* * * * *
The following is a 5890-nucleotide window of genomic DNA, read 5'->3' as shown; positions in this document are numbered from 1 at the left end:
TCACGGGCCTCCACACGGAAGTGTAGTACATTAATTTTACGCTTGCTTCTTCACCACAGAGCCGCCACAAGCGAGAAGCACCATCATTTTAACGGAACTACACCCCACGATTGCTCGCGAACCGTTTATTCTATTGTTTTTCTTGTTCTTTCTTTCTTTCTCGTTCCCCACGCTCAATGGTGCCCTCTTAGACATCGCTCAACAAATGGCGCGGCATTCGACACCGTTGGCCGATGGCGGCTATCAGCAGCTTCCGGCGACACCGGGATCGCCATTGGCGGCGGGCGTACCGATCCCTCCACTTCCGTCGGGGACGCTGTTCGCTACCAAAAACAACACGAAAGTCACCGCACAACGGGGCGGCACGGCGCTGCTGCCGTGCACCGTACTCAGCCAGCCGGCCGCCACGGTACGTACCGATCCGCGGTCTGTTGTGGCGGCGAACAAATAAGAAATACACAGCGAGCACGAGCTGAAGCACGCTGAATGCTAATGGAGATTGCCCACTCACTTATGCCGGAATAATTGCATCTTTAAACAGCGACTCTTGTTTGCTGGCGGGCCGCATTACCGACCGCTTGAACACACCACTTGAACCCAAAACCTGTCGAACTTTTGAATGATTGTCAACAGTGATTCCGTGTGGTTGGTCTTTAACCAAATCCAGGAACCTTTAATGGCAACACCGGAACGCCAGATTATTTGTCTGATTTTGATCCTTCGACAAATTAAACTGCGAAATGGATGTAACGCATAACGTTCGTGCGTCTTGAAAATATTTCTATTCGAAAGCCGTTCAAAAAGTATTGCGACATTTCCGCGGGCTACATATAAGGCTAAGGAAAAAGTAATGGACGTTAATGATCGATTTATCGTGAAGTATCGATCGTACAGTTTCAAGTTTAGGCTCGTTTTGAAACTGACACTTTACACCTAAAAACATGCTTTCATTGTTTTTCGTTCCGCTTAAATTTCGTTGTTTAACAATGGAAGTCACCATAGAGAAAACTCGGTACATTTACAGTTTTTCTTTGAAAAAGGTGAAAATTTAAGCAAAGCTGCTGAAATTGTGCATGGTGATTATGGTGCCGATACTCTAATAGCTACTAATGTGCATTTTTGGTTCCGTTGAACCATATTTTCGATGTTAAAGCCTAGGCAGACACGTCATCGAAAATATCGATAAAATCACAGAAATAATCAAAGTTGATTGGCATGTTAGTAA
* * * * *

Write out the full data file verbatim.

The following is a 5890-nucleotide window of genomic DNA, read 5'->3' as shown; positions in this document are numbered from 1 at the left end:
TCACGGGCCTCCACACGGAAGTGTAGTACATTAATTTTACGCTTGCTTCTTCACCACAGAGCCGCCACAAGCGAGAAGCACCATCATTTTAACGGAACTACACCCCACGATTGCTCGCGAACCGTTTATTCTATTGTTTTTCTTGTTCTTTCTTTCTTTCTCGTTCCCCACGCTCAATGGTGCCCTCTTAGACATCGCTCAACAAATGGCGCGGCATTCGACACCGTTGGCCGATGGCGGCTATCAGCAGCTTCCGGCGACACCGGGATCGCCATTGGCGGCGGGCGTACCGATCCCTCCACTTCCGTCGGGGACGCTGTTCGCTACCAAAAACAACACGAAAGTCACCGCACAACGGGGCGGCACGGCGCTGCTGCCGTGCACCGTACTCAGCCAGCCGGCCGCCACGGTACGTACCGATCCGCGGTCTGTTGTGGCGGCGAACAAATAAGAAATACACAGCGAGCACGAGCTGAAGCACGCTGAATGCTAATGGAGATTGCCCACTCACTTATGCCGGAATAATTGCATCTTTAAACAGCGACTCTTGTTTGCTGGCGGGCCGCATTACCGACCGCTTGAACACACCACTTGAACCCAAAACCTGTCGAACTTTTGAATGATTGTCAACAGTGATTCCGTGTGGTTGGTCTTTAACCAAATCCAGGAACCTTTAATGGCAACACCGGAACGCCAGATTATTTGTCTGATTTTGATCCTTCGACAAATTAAACTGCGAAATGGATGTAACGCATAACGTTCGTGCGTCTTGAAAATATTTCTATTCGAAAGCCGTTCAAAAAGTATTGCGACATTTCCGCGGGCTACATATAAGGCTAAGGAAAAAGTAATGGACGTTAATGATCGATTTATCGTGAAGTATCGATCGTACAGTTTCAAGTTTAGGCTCGTTTTGAAACTGACACTTTACACCTAAAAACATGCTTTCATTGTTTTTCGTTCCGCTTAAATTTCGTTGTTTAACAATGGAAGTCACCATAGAGAAAACTCGGTACATTTACAGTTTTTCTTTGAAAAAGGTGAAAATTTAAGCAAAGCTGCTGAAATTGTGCATGGTGATTATGGTGCCGATACTCTAATAGCTACTAATGTGCATTTTTGGTTCCGTTGAACCATATTTTCGATGTTAAAGCCTAGGCAGACACGTCATCGAAAATATCGATAAAATCACAGAAATAATCAAAGTTGATTGGCATGTTAGTAA